With the overwhelming amount of information that has been thrown at us this year related to the Coronavirus, you may have missed seeing the sweeping changes to retirement plans that have been enacted recently. Here’s a summary of some of the most important provisions.
The SECURE Act, which was signed into law on December 20, 2019 and effective January 1, 2020 came with these changes:
It raised the age for Required Minimum Distributions (RMD) from most retirement plans and raised the age for contributions to IRAs.
- Under prior law, once someone reaches the age of 70.5 they are forced to take annual minimum distributions from most types of retirement plans (with the exception of Roth IRAs). The new law raises that age to 72 for those that were born on July 1st, 1949 or later.
- The ability to make contributions to an IRA ceased at the age of 70.5 under prior law. Now, that has been repealed. As long as you are working and have earned income you can continue to make contributions to your IRAs.
While the above were welcome changes to IRA owners, the SECURE Act, unfortunately, also came with a major disadvantage. It repealed the “stretch IRA”, which was an estate planning strategy that allowed non-spouse beneficiaries of IRAs to take minimum annual distributions over their life expectancy. That effectively allowed them to spread out the tax liability over a long period of time, allowing the funds to grow in a tax-deferred environment along the way. With a few exceptions, the new law requires non-spouse beneficiaries to withdrawal all funds from inherited IRAs within 10 years.
The CARES Act was signed into law on March 27, 2020. Notable changes to retirement plans are as such:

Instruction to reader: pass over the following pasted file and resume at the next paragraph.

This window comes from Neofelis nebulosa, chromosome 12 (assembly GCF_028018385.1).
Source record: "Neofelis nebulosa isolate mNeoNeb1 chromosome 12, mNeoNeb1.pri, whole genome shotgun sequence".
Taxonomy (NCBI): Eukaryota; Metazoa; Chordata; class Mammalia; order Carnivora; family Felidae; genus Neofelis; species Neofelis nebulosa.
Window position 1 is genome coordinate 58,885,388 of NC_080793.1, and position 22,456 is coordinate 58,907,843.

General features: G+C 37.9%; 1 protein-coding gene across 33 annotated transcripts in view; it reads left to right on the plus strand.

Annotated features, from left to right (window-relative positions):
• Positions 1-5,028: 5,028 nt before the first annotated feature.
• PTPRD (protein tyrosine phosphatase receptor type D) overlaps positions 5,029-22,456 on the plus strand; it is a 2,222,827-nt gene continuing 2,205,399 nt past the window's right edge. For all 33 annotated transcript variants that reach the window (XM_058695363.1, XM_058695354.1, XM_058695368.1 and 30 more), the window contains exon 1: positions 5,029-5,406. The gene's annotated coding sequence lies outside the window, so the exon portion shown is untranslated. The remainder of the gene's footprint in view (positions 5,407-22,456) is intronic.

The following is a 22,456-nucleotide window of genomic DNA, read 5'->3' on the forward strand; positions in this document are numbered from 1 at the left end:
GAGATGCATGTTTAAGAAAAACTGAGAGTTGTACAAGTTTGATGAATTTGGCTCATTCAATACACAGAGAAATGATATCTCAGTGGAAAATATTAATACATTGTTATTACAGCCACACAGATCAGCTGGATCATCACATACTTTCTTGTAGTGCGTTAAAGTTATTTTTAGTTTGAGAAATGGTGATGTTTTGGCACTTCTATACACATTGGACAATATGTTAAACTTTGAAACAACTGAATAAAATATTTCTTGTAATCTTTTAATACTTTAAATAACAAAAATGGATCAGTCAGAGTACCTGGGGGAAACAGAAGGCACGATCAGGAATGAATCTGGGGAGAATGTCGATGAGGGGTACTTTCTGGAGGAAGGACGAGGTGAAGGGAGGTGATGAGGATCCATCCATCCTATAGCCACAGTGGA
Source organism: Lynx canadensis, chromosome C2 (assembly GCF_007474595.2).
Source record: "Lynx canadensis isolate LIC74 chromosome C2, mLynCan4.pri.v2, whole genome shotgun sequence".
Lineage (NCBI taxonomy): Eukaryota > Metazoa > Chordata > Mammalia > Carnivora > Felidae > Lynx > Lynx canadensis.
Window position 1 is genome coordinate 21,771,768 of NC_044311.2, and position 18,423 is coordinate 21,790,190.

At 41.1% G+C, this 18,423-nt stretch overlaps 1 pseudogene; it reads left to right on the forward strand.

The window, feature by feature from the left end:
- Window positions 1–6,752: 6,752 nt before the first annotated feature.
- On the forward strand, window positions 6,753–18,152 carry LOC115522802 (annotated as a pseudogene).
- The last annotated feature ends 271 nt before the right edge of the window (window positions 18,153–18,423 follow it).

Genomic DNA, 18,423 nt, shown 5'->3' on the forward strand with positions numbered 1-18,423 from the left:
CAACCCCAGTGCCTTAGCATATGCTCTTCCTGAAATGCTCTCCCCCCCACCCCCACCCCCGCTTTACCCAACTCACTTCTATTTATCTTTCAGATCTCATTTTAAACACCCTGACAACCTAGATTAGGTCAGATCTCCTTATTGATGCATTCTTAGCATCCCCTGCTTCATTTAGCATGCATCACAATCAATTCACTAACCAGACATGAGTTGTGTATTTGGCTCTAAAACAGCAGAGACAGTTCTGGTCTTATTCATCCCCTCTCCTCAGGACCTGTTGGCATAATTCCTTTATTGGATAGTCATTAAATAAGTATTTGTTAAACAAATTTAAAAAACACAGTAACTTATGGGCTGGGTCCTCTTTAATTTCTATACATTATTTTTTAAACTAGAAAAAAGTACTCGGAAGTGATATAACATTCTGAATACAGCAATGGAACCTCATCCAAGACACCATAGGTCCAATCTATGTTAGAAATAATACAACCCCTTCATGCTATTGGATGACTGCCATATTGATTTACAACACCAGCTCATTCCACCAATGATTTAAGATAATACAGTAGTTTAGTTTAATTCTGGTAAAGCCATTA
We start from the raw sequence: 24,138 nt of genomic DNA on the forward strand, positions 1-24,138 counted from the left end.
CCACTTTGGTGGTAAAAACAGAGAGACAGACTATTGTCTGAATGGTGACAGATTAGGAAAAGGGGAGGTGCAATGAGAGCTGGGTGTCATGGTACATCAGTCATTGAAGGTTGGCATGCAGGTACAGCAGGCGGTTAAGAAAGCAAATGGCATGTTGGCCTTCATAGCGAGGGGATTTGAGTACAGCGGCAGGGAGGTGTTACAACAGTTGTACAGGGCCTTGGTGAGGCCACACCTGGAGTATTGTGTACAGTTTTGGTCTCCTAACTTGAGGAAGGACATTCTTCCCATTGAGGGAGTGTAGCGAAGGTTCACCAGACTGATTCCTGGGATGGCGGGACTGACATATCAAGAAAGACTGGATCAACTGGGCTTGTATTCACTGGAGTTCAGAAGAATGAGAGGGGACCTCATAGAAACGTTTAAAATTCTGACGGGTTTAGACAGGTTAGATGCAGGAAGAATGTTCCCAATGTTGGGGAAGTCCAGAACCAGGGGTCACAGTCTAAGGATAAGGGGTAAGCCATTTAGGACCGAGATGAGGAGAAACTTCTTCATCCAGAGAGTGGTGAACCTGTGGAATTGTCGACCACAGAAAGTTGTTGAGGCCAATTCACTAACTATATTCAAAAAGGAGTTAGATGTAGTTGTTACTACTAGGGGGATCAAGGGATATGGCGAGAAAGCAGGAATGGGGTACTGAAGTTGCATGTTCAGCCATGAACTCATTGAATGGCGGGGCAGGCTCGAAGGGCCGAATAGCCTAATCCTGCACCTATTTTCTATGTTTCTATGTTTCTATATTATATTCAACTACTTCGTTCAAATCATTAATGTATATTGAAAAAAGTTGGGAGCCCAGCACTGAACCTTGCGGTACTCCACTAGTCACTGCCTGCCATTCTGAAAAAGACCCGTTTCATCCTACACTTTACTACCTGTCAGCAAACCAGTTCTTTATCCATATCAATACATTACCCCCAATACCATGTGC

Those Required Minimum Distributions we discussed above are suspended for 2020. This includes RMDs from all IRAs, 401(k)s and 403(b) plans. If you already took your RMD before the law went into effect, you may be able to put the funds back. This is tricky, so you’ll want to consult with your advisors.
Under most circumstances, if you withdraw money from a retirement plan before the age of 59.5 there is generally a 10% tax penalty associated with those withdrawals. The CARES Act waves that penalty for withdrawals up to $100,000 in the year 2020 for people who are impacted by COVID-19 (due to layoff, reduced work hours, sickness). The IRS will allow you to pay the income tax owed on the distribution over a three-year period of time. Furthermore, those distributions can be re-contributed to an eligible retirement plan within three years.
The CARES Act also includes a provision that allows participants in company retirement plans (such as 401(K)s), who are impacted by COVID-19, to borrow 100% of their vested balance, up to a maximum of $100,000. Furthermore, upon request, repayments due on outstanding loans can be deferred for up to 12 months.
These are just a few of the new rules enacted. As always, you should do further research and consult with your advisors to see how they may affect you. Feel free to call or email me if you would like to discuss your situation. I’d be happy to answer your questions with no obligations.